One should also be aware that the rather benign CPI figures may be deceptive, because if one were to apply the 1980s inflation formula, CPI would have risen 13%, not 4.9%. The interest rate storm may not be over yet.

Caveat emptor.

In closing, we must address, albeit briefly, the farce of the debt ceiling debate. Since 1960, Congress has raised, extended, or revised the debt ceiling 78 times, 49 times under Republican rule and 29 times under Democratic presidents. Will it be different this time? You decide.


  • As a unique hedge fund for a comprehensive blockchain / cryptocurrency portfolio, the Fund allows investors to participate in the full spectrum of distributed ledger/crypto assets with just one investment.
  • The Fund is set out to reduce inherent risk and volatility by employing its proprietary 5-pillar strategy.
  • The Fund is operated by Make-It Singapore and managed by Make-It New Zealand. 
  • It is open to institutional and accredited investors worldwide.
  • Open-end structure with a minimum investment of $50,000. 
  • The Fund is fully transparent and always trades at exactly NAV.

The Fund continues to outshine its market benchmarks. We increased our trading activity in May, benefiting from a fairly volatile market. In general, we continue to believe that we have entered another bull phase that will last until the first or second quarter of 2015.

A lot of disturbing noise is being produced, especially by certain U.S. authorities, but this seems to be a calculated move.

It appears that the U.S. is following China’s lead to launching a digital currency to its populace. To increase public acceptance of the digital dollar, competition is being suppressed. By limiting the competitiveness of alternatives – i.e., other digital currencies – through onerous regulations and lack of transparency, U.S. authorities are endeavoring to pave the way for maximizing the acceptance of the digital dollar. The first step on the road to embedding the digital dollar in society is imminent with the launch of FedNow this July. It does not seem far-fetched to assume that the Fed’s goal is to solidify its role with respect to the digital dollar, establish a framework for widespread adoption, and then relax destabilization efforts of competing cryptocurrencies – much along the lines of China. Fascinatingly, we can see this happening live in China right now, where a new crypto hub is being built in Hong Kong that will allow crypto trading to resume on as soon as June 1 (today).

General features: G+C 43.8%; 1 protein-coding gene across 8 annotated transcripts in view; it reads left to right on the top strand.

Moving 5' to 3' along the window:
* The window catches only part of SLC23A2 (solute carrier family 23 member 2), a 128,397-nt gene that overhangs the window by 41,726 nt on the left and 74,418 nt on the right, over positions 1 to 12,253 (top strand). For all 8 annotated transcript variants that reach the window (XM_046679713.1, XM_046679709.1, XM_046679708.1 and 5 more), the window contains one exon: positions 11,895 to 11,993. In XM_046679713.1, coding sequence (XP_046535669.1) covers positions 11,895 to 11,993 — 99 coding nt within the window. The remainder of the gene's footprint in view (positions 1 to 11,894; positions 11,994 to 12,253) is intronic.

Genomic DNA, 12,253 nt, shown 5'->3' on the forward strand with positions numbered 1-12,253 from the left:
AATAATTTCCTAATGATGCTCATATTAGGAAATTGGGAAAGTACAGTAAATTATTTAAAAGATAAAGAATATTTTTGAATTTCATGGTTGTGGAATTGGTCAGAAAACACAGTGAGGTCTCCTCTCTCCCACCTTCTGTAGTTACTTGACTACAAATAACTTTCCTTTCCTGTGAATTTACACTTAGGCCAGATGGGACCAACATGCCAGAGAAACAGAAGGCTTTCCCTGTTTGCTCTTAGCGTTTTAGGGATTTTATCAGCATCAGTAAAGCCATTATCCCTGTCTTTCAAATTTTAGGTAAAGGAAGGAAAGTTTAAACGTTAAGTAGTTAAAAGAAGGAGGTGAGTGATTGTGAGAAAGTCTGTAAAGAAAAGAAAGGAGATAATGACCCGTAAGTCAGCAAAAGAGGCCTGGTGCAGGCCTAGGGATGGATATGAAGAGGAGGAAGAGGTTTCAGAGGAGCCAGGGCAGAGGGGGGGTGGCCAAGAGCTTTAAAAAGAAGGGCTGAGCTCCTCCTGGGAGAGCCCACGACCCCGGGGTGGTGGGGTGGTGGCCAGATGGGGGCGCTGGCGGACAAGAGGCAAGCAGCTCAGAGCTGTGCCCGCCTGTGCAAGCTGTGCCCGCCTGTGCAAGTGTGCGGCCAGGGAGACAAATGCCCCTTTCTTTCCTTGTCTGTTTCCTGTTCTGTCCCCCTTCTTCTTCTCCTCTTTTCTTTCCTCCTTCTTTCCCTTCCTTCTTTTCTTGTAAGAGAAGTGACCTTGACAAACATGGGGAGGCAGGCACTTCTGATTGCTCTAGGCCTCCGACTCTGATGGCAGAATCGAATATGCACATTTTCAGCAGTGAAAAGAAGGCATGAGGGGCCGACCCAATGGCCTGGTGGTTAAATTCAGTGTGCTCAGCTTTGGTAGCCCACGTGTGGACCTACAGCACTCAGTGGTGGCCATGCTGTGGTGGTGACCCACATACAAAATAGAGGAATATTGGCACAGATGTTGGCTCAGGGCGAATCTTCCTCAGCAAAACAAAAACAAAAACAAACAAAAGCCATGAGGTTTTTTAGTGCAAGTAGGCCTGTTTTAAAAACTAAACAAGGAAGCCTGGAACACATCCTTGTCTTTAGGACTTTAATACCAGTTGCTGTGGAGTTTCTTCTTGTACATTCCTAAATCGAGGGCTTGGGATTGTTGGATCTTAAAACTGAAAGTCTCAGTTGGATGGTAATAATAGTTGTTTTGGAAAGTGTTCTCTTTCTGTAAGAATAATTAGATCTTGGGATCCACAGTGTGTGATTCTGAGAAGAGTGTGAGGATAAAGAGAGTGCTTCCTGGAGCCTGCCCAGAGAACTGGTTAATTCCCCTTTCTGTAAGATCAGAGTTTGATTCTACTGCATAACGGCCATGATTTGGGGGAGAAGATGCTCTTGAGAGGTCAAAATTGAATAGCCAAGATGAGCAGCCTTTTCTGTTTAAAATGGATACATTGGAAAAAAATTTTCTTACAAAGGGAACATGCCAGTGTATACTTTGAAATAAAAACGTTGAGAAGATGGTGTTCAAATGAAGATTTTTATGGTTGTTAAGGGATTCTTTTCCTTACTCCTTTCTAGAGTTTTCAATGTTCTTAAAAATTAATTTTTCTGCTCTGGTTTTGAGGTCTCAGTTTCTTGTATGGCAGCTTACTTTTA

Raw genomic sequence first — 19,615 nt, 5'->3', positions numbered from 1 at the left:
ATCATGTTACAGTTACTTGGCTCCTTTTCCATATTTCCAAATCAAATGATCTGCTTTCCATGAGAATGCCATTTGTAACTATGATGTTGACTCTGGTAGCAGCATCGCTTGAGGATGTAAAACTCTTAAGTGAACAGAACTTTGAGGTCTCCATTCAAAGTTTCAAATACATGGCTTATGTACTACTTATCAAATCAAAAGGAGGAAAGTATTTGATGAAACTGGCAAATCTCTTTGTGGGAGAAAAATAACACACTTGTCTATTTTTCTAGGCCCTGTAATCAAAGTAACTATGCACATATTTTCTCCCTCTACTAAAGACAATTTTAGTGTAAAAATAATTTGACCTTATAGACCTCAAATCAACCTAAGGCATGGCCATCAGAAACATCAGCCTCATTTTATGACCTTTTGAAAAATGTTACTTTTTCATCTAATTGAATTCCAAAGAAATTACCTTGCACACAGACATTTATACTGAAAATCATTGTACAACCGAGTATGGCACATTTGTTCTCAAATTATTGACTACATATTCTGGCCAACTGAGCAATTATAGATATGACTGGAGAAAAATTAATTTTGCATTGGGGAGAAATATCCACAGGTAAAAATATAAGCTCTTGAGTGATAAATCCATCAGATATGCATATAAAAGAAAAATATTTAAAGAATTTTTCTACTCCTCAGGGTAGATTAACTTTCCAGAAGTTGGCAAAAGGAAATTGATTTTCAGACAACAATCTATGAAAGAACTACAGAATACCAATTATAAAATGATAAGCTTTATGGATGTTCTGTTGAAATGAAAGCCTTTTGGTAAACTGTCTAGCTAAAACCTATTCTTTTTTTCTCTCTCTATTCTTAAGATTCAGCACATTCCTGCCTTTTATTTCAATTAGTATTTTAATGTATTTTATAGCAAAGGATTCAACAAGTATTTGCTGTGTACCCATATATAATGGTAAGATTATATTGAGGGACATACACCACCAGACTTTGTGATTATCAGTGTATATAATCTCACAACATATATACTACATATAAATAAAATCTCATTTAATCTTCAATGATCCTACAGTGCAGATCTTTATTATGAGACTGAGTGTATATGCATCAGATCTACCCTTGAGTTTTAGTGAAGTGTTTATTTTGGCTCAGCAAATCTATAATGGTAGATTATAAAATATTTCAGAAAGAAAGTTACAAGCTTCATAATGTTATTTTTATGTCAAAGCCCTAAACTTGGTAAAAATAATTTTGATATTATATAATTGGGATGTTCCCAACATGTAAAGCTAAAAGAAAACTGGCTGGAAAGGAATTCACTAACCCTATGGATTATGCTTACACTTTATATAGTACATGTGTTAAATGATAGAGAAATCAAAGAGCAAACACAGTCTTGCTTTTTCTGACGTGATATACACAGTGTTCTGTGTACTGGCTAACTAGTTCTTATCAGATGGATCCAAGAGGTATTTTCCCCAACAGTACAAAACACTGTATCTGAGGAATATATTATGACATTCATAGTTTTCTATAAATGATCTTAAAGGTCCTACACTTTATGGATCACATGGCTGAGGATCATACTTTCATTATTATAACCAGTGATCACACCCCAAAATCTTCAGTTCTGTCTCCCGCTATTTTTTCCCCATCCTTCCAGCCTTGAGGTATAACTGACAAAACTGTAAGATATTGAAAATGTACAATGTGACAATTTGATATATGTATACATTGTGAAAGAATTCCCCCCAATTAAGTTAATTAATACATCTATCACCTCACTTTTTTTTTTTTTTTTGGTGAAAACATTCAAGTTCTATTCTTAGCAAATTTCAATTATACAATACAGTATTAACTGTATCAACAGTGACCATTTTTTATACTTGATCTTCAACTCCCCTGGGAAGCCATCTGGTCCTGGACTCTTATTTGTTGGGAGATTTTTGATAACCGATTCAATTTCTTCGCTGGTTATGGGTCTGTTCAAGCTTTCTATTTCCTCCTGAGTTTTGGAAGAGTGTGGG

This bodes well for digital markets in general. However, regulation in some form is urgently needed. Surprisingly, the EU (European Union) has come up with an initial set of regulations dubbed MiCA (Markets in Crypto Assets) that even seems to make some sense and be workable. In it, MiCA defines a crypto asset as a “digital representation of a value or right that can be transferred and stored electronically, using distributed ledger or similar technologies.” This encompasses almost all cryptocurrencies, including Bitcoin and Ethereum, and overcomes the never-ending, misleading, and at the same time harmful power games being played in the US. May we suggest copy, paste, and run?

We are often asked what to own, gold or bitcoin? Personally, we hold both. From the beginning, we have advised holding between 1-5% of assets in cryptocurrencies, because even gold is not infallible.

It seems no coincidence that Bitcoin’s founder, the probably fictional Satoshi Nakamoto, chose to have his birthday on April 5 – the date the US made gold ownership illegal through EO 6102 on April 5, 1933. He then chose 1975 as his birth year, which coincides with the year US citizens were allowed to own gold again.

Warren Buffett shared this: “Someone is sitting in the shade today because someone planted a tree a long time ago.”  Maybe investing a little in select cryptocurrencies is like planting a few trees today…

Thank you for your time and attention.


Philipp L. P. von Gottberg

PS – should you feel inclined, here is a direct link to the above mentioned State of Crypto Report by a16z: